Ramesh: China has grown faster because it started reforms earlier and has implemented them far better. One major difference is the public vs private ownership of land. China has financed much of its growth from government ownership of land. Its far more difficult to do so when faced with private ownership in India. India and China will compete and in some areas where there is natural competitive advantage India may score. But by and large my belief is that for the next 20-30 years, China will be significantly ahead of India. After that, who knows !

Do you feel India's democracy in anyway puts it at a disadvantage to China? I've heard pundits in the past say China's "decisiveness" has helped put it ahead of India. Does India's leadership put the country in a position to succeed?

Ramesh: Yes, India’s democracy does put it at a disadvantage when it comes to economic growth. China can implement better. India for example struggles with getting big factories up and running, because there is always opposition to land acquisition, especially in agricultural communities. Land being privately owned, there is always opposition, so starting a factory takes much much longer. Another problem with India is that there isn’t a single party government, but a coalition. That’s the worst case scenario for reforms. I believe democracy with a single party in government is the ideal solution for India. If that happens, then democracy will not be a major deterrent to growth. Unfortunately that’s an unlikely situation given the fractious nature of Indian democracy.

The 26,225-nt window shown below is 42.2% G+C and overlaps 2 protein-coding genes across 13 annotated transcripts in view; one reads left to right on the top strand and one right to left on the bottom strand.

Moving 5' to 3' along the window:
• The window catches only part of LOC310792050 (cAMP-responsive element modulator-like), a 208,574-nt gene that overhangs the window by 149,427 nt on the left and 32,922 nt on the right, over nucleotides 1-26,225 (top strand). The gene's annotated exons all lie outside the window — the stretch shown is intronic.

On the US
When did you work in the US and for how long?

Ramesh: I have been on and off to the US for the past 15 years. Never lived permanently, only a few weeks and months at a time, mostly in the East coast. I have probably been to 20 out of the 50 states.

In the past, on posts on your blog and on comments on my blog, you've spoken very optimistically about the US and the entrepreneurial attitude of its people. Could you expand on this a bit more? In a globalized world, is there still something that sets the US apart from other countries?

Ramesh: I could go on and on. The US is in my opinion unique in the world. There is an absolute meritocracy that I haven’t seen anywhere, and I’ve worked in Europe too in addition to Asia. It’s the easiest culture in the world to assimilate in or do business with, because most Americans respect people for their ability, not their background. The US is the freest country in the world to do business in and that’s why it attracts the best talent in the world. Work ethic in the US is miles ahead of Europe and on par with Asia. For sheer creativity no country even comes anywhere close.